Never had I seen a man so nostalgic. Professor Sherwin Nuland MED ’55 peered out the window of his office for several long seconds before finally speaking.

“I wrote that entire book here,” he said finally. “It was such a demanding undertaking that I often forget how rewarding each minute was.”

My professor and I were referring to Nuland’s magnum opus, “Doctors.” The book was the assigned reading for the freshman seminar “History of Scientific Medicine.” The class became Nuland’s only freshman seminar and the only one he taught after retirement. “History of Scientific Medicine” was a survey of the study of anatomy and medicine from the Greek Hippocratics to the founding of Johns Hopkins Medical School. In that span of two millennia, we discussed the healers who grappled with the complexities of the human cadaver and enlightened Western civilization with modern treatments.

On Mar. 4, 2014, Professor Sherwin Nuland passed away at his home in Hamden. I would like to share a piece of advice he offered me late last year.

In early December, Nuland brought our class to his home turf: the Yale Medical School. After class, I found myself in his office in the corner of the medical school library. Our conversation drifted to the discussion of premedical requirements.

“How do you feel about students who are premed?” I asked.

Yale’s premedical studies track is not a major, but a laundry list of courses. An aspiring doctor would adhere to such a curriculum if he or she wanted to engage in medical training after receiving an undergraduate diploma. I had wrestled with premed for some time. From my peers’ feedback, I gathered that premed requirements significantly clutter the schedule of Yale undergrads. After all, according to Yale College’s premed page, the track requires eight classes and six labs. I was convinced that this was too much.

“I mean, there’s nothing wrong with training to be a doctor,” I continued, aware that the question caught him off-guard.

His gaze drifted from the window to the bookshelf. He snatched open a dog-eared copy of Yale College Programs of Study. He handed me the book and asked me to read.

“The main goal of Yale’s programs of study is to instill knowledge and skills that students can bring to bear in whatever work they eventually choose.”

I looked up from the page. The quote seemed oblique.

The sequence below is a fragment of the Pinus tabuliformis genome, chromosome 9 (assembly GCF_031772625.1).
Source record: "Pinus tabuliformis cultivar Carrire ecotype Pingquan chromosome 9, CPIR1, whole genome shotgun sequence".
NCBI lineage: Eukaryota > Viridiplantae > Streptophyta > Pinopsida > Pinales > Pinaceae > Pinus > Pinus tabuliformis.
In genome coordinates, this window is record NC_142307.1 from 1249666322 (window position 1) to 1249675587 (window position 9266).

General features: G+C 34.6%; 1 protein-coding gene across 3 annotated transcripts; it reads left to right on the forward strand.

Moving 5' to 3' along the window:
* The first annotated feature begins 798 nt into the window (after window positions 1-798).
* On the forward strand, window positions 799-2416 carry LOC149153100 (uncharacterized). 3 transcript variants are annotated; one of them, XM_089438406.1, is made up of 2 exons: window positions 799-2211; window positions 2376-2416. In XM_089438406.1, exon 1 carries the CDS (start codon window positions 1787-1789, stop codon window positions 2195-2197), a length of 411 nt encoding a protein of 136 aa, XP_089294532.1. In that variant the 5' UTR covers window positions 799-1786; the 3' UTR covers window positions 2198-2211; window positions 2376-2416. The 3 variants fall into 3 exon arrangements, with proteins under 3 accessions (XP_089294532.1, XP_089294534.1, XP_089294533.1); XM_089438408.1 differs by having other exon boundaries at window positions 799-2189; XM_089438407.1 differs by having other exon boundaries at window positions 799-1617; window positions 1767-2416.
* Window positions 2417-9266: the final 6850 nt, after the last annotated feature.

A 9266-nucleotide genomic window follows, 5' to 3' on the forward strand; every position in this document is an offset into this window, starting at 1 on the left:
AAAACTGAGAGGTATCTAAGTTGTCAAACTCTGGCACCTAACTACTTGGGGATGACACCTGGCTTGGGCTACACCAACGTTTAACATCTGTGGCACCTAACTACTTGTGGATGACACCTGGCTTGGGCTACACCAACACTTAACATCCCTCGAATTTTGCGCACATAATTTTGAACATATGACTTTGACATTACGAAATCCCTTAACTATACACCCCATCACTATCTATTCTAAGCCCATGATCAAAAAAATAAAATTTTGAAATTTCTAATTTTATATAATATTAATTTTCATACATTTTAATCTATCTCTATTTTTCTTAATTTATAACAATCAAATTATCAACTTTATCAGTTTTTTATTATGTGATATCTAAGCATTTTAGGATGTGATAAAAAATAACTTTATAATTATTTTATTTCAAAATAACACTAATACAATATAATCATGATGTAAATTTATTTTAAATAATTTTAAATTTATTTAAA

“Too many students don’t realize what opportunities they have here,” he said with more conviction than I had every seen in class. “Students are growing estranged from Yale’s liberal arts opportunities. There is plenty of time for vocational training down the road.”

I thought about the many doctors we had discussed during the seminar. Rudolf Virchow, pioneer of the cell theory, was a German statesman and chemist. Andreas Vesalius, famous for his in-depth studies of human anatomy, was an avid writer, literary scholar and classics enthusiast.

“I spent many days in this office,” he continued. “I’ve studied healers from every era, continent and civilization. And all of them cared just as much about another field of study as they did medicine. Human knowledge is far too vast to limit one’s self to anatomy.”

“I agree with you,” I replied. I would have spoken further, but Professor Nuland appeared quite content.

“If you learn nothing else from me, heed this advice: follow your interests. Medical school will still be there on the other side. This world needs healers who examine the human body as art, akin to how an English scholar might interpret a Shakespearean sonnet or a curator might treat a drawing of Rembrandt’s.”

He guided his eyes back to the window, and then slowly sat down in a wooden chair. With the light from the small window, I finally noticed the frailty of the 83-year-old surgeon. Professor Nuland had lived a long and accomplished life. He held sagacious surgical expertise, written thirteen books on the human body for laymen, and had seen Yale since 1958. I could learn a lot from him.

“Is that all you needed, Nathan?” I had clearly overstayed my welcome.

“Yes, thank you Professor.” I closed the door and let the old man think in peace.

Nathan Steinberg is a freshman in Timothy Dwight College. Contact him at .